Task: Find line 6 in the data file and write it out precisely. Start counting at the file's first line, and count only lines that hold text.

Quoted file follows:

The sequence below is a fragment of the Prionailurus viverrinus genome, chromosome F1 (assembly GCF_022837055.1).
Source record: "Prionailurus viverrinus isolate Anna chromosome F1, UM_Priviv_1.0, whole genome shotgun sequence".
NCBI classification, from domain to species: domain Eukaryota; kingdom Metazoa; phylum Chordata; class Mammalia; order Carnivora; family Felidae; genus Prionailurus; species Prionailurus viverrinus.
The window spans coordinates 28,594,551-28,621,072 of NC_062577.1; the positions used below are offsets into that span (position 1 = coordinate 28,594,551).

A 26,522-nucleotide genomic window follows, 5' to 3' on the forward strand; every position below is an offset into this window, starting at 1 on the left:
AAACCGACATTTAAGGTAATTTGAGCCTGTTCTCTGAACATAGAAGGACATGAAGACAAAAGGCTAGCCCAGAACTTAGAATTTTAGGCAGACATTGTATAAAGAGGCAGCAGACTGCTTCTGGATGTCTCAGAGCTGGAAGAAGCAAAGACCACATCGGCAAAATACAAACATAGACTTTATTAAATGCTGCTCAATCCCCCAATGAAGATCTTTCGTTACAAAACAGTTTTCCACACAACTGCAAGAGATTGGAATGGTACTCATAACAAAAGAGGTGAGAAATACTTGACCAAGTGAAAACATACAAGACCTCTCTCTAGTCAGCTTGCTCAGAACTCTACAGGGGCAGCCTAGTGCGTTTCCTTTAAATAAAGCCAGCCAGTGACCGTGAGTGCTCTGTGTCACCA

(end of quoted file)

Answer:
AAACCGACATTTAAGGTAATTTGAGCCTGTTCTCTGAACATAGAAGGACATGAAGACAAAAGGCTAGCCCAGAACTTAGAATTTTAGGCAGACATTGTATAAAGAGGCAGCAGACTGCTTCTGGATGTCTCAGAGCTGGAAGAAGCAAAGACCACATCGGCAAAATACAAACATAGACTTTATTAAATGCTGCTCAATCCCCCAATGAAGATCTTTCGTTACAAAACAGTTTTCCACACAACTGCAAGAGATTGGAATGGTACTCATAACAAAAGAGGTGAGAAATACTTGACCAAGTGAAAACATACAAGACCTCTCTCTAGTCAGCTTGCTCAGAACTCTACAGGGGCAGCCTAGTGCGTTTCCTTTAAATAAAGCCAGCCAGTGACCGTGAGTGCTCTGTGTCACCA